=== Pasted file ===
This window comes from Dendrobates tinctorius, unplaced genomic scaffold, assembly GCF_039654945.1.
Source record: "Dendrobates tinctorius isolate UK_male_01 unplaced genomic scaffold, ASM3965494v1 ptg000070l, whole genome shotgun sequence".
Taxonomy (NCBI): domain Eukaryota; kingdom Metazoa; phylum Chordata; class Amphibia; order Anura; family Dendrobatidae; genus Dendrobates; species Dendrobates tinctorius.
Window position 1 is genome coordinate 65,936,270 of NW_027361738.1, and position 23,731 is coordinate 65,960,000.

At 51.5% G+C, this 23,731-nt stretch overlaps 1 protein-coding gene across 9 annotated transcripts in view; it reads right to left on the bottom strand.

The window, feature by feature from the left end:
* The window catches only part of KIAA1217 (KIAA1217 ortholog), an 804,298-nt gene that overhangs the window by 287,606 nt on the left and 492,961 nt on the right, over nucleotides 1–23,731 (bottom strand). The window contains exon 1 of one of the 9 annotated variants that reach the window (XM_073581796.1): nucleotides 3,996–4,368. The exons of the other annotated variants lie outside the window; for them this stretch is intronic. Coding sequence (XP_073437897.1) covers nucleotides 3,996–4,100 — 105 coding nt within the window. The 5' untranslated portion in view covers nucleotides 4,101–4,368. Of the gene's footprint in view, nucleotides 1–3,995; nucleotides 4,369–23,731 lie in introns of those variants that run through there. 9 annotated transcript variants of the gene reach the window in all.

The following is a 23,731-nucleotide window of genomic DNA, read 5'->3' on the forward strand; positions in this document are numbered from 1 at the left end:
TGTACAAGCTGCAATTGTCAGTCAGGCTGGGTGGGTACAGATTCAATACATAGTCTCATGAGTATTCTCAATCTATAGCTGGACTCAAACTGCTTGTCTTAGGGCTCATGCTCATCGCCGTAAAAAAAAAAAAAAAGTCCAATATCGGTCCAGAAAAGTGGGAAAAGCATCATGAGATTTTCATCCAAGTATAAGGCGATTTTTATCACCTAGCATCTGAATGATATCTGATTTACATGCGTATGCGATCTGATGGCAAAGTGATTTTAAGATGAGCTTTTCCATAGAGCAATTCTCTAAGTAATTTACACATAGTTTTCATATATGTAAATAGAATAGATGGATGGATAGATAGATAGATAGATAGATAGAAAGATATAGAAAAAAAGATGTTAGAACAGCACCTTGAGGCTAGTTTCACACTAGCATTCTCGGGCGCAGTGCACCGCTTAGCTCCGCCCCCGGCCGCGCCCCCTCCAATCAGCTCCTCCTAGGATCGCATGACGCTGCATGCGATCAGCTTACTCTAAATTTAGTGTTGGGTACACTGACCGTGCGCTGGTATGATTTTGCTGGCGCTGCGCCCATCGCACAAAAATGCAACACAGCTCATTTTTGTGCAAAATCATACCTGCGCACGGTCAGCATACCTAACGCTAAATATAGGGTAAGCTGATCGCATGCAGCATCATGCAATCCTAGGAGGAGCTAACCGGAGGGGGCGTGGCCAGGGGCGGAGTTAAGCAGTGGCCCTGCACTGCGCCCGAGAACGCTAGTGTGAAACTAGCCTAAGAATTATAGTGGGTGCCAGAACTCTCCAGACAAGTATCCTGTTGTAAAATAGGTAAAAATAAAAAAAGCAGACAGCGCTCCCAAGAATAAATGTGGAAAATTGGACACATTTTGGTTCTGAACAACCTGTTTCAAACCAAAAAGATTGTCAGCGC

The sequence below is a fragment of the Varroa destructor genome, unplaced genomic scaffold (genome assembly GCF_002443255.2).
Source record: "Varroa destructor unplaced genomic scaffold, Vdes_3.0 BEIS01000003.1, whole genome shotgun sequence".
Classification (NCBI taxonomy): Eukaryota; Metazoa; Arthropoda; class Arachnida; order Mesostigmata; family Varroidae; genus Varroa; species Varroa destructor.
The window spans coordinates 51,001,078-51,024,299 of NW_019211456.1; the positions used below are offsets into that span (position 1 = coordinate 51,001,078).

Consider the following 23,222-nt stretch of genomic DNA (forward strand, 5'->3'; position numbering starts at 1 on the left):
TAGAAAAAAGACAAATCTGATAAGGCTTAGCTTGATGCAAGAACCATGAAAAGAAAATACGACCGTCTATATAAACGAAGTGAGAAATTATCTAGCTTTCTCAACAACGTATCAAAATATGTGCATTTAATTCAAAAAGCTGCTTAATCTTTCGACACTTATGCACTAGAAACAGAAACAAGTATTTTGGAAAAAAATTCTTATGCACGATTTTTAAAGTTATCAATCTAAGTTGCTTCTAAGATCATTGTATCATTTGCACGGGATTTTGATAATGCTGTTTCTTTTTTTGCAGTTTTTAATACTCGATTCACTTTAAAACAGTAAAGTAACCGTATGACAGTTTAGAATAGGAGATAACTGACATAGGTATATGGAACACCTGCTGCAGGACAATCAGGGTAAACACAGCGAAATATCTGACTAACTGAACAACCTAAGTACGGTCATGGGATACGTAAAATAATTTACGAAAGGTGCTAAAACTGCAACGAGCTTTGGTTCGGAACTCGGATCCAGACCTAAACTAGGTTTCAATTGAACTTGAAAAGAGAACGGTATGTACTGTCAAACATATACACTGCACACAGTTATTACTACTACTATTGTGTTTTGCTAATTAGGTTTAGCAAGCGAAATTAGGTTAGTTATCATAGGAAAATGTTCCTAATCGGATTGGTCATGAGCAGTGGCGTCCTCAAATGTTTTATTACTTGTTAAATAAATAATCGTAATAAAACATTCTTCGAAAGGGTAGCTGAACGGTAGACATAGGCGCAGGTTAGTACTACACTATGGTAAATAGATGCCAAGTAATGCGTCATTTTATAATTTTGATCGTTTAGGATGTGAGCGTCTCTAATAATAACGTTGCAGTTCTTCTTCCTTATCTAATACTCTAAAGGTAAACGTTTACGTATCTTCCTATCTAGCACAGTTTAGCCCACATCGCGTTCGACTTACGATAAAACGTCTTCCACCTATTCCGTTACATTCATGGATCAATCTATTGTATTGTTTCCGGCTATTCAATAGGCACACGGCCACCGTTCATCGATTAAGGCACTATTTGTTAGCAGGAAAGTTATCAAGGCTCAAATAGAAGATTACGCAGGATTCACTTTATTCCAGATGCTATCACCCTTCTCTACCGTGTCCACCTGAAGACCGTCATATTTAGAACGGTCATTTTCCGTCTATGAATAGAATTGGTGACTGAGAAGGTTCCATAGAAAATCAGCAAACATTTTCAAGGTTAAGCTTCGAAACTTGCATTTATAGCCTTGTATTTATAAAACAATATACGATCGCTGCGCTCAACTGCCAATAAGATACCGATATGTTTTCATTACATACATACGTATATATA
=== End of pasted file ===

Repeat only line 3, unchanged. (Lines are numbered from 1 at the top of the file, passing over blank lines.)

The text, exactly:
Taxonomy (NCBI): domain Eukaryota; kingdom Metazoa; phylum Chordata; class Amphibia; order Anura; family Dendrobatidae; genus Dendrobates; species Dendrobates tinctorius.